In short, as some might feel about the country in general today, we have gained no greater understanding of the Raiders’ future, except maybe that it has become more, not less complicated.

NFL picks: Raiders vs. Dolphins Week 3 score predictions

NFL picks: Raiders vs. Dolphins Week 3 score predictions

The Raiders (0-2) make the long trip to South Beach to take on the Dolphins (2-0) Sunday in Week 3 of the 2018 NFL season.

Oakland had a chance to pick up their first win last week against the Broncos, but squandered a fourth-quarter lead and lost on late Denver kicker Brandon McManus field goal. Head coach Jon Gruden is looking for more out of his pass rush and hoping linebacker Bruce Irvin can step up.

The Dolphins are coming off a 20-12 win over the Jets in New York last weekend. Quarterback Ryan Tannehill threw two touchdown passes while running back Kenyan Drake ran for 53 yards and one touchdown.

Paul Gutierrez, ESPN.com: Raiders 24, Dolphins 23

Cameron Wolfe, ESPN.com: Dolphins 26, Raiders 20

Pete Prisco, CBS Sports: Dolphins 23, Raiders 16

Elliot Harrison, NFL.com: Dolphins 26, Raiders 20

Brad Weiss, Just Blog Baby: Dolphins 28, Raiders 24

Greg Cote, Miami Herald: Dolphins 24, Raiders 20

Four Raiders to watch in Sunday's game vs. Dolphins

Four Raiders to watch in Sunday's game vs. Dolphins

MIAMI -- The Raiders have held second-half leads twice in as many games, without a victory to show for it. Jon Gruden’s consequently off to an 0-2 start running a team that can’t seem to finish well enough.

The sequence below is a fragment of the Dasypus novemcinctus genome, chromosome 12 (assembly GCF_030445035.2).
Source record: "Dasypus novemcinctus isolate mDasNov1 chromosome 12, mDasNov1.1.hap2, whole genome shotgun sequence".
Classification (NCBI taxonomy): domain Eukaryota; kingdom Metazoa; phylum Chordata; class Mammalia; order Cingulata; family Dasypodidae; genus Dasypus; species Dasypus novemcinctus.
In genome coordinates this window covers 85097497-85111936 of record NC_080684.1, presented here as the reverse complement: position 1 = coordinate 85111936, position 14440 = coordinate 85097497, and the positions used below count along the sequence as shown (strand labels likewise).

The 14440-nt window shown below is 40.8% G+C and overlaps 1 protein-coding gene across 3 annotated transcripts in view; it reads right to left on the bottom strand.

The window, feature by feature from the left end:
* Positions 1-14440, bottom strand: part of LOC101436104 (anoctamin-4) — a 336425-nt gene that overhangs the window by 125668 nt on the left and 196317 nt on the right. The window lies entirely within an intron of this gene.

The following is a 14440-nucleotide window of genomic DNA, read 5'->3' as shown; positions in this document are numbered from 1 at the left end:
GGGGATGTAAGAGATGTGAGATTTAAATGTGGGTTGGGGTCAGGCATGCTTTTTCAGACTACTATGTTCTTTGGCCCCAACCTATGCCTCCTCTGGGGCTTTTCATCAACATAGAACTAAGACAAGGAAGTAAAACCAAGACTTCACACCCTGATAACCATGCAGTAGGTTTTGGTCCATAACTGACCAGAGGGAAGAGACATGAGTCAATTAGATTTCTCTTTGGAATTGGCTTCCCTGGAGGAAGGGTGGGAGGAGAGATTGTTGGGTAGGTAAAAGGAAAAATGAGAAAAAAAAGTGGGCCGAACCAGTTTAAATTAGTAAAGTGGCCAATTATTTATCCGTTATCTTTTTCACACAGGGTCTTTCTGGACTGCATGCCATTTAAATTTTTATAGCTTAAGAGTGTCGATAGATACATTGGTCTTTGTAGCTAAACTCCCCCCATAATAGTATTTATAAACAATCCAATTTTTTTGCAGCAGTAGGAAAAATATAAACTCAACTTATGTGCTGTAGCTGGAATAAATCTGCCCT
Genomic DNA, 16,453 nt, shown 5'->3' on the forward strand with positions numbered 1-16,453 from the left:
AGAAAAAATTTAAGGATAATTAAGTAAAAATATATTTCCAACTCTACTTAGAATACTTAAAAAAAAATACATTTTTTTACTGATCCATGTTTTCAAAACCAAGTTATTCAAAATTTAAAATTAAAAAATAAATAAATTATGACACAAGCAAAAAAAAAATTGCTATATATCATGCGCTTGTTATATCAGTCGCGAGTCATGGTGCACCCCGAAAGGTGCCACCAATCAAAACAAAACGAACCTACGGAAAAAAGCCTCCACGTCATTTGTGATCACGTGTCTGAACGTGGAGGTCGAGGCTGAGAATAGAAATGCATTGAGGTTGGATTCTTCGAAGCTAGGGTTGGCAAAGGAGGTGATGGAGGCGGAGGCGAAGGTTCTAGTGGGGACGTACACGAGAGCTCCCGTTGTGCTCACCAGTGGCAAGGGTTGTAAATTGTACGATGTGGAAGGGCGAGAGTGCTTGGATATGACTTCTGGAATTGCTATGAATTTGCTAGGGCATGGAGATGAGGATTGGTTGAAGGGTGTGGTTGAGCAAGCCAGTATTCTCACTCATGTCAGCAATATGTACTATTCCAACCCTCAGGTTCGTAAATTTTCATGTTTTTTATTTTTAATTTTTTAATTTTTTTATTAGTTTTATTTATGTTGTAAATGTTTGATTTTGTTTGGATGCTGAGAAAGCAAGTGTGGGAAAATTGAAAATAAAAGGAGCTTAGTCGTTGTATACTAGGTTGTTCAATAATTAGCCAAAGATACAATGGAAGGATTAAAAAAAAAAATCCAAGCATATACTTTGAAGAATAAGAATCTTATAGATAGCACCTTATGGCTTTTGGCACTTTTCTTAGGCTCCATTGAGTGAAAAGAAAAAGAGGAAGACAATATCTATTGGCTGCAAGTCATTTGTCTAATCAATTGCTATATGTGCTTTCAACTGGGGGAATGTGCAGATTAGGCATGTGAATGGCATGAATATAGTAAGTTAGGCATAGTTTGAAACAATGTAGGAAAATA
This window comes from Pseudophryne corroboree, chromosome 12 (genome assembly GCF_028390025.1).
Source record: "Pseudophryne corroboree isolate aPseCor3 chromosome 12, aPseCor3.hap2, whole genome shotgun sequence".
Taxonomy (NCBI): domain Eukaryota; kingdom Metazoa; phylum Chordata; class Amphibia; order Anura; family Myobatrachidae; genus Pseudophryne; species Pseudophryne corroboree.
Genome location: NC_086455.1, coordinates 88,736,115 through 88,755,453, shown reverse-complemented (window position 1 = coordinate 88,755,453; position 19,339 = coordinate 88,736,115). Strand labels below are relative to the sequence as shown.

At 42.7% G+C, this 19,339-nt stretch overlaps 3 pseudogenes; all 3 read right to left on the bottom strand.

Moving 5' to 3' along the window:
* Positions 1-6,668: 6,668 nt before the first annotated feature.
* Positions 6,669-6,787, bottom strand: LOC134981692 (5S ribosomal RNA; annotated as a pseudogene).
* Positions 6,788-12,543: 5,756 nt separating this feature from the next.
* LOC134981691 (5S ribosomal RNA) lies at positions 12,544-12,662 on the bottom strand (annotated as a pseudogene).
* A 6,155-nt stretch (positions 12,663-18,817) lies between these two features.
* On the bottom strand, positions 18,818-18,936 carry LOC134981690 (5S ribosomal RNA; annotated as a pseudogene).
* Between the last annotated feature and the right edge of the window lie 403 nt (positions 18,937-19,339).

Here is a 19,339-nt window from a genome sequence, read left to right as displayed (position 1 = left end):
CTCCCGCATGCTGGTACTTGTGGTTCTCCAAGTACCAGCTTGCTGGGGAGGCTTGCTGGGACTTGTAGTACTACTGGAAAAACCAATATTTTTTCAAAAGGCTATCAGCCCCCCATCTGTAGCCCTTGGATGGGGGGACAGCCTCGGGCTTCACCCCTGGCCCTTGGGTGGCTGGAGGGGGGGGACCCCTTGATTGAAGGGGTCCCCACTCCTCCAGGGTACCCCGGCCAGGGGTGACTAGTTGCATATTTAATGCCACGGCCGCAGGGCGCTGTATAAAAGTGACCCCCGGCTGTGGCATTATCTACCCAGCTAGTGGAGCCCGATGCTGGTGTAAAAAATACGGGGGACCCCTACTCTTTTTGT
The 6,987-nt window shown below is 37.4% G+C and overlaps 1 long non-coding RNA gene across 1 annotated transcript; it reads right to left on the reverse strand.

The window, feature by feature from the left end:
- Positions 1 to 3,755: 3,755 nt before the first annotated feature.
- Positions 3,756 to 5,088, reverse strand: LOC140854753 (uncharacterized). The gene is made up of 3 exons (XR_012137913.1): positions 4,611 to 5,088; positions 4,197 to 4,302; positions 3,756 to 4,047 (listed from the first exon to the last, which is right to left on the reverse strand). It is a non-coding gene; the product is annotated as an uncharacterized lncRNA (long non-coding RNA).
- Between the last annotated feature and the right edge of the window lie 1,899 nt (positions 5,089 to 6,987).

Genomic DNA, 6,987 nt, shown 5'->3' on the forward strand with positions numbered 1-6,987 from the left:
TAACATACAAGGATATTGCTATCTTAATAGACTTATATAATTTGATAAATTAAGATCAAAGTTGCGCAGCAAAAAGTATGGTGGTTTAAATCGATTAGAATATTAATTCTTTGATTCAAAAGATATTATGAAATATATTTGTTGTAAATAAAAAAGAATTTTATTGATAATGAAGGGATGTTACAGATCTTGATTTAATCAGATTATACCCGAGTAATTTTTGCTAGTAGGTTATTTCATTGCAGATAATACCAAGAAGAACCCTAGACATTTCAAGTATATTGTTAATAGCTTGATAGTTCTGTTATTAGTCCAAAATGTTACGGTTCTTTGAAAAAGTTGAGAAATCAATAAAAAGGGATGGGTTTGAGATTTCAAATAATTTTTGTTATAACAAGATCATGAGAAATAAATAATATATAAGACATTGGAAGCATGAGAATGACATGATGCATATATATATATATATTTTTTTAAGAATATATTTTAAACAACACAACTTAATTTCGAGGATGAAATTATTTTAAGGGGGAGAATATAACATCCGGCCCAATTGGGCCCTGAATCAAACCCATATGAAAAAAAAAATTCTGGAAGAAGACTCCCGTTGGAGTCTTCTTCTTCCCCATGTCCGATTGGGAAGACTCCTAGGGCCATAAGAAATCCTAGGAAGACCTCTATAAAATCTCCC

Game plans have been good, but the competition has been tough. The L.A. Rams surged using superior talent and force in the regular-season opener. The Broncos, though…Raiders had several opportunities to close that one out and couldn’t. There’s plenty of blame to go around for those second-half letdowns.

The pass rush is took a beating this week for failing to pressure well enough, which consequently extends the life of Khalil Mack trade talk. Penalties and a key dropped pass – nobody feels worse than fullback Keith Smith – came into play against the Broncos.

Quarterback Derek Carr said on this week’s Raiders Insider Podcast, “taking away two boneheaded plays by me,” and maybe the Rams game goes different.

Those results are etched in stone. All the Raiders can do is perform better Sunday here in Miami, where heat, humidity and a chance of thunderstorms await a team forced to wear black jerseys.

Here are four Raiders to watch as the Silver and Black try to avoid an 0-3 start.

Bruce Irvin

The Raiders’ best edge rusher hasn’t started the season particularly well. He has a strip sack and a quarterback hit and…no other pressures in two games. Those two plays made an impact, and no much else beyond it. He hurt the team’s chances against Denver with an unsportsmanlike conduct penalty extending a Broncos scoring drive after the Raiders stopped it on third down.

The Raiders are looking to him to step up and not fill Mack’s shoes – few, if any, could do that – but generate steady pressure off the edge. That hasn’t happened yet but needs to here in Miami. He’ll have a tough task against Miami left tackle Laremy Tunsil, who has allowed but one quarterback pressure all year.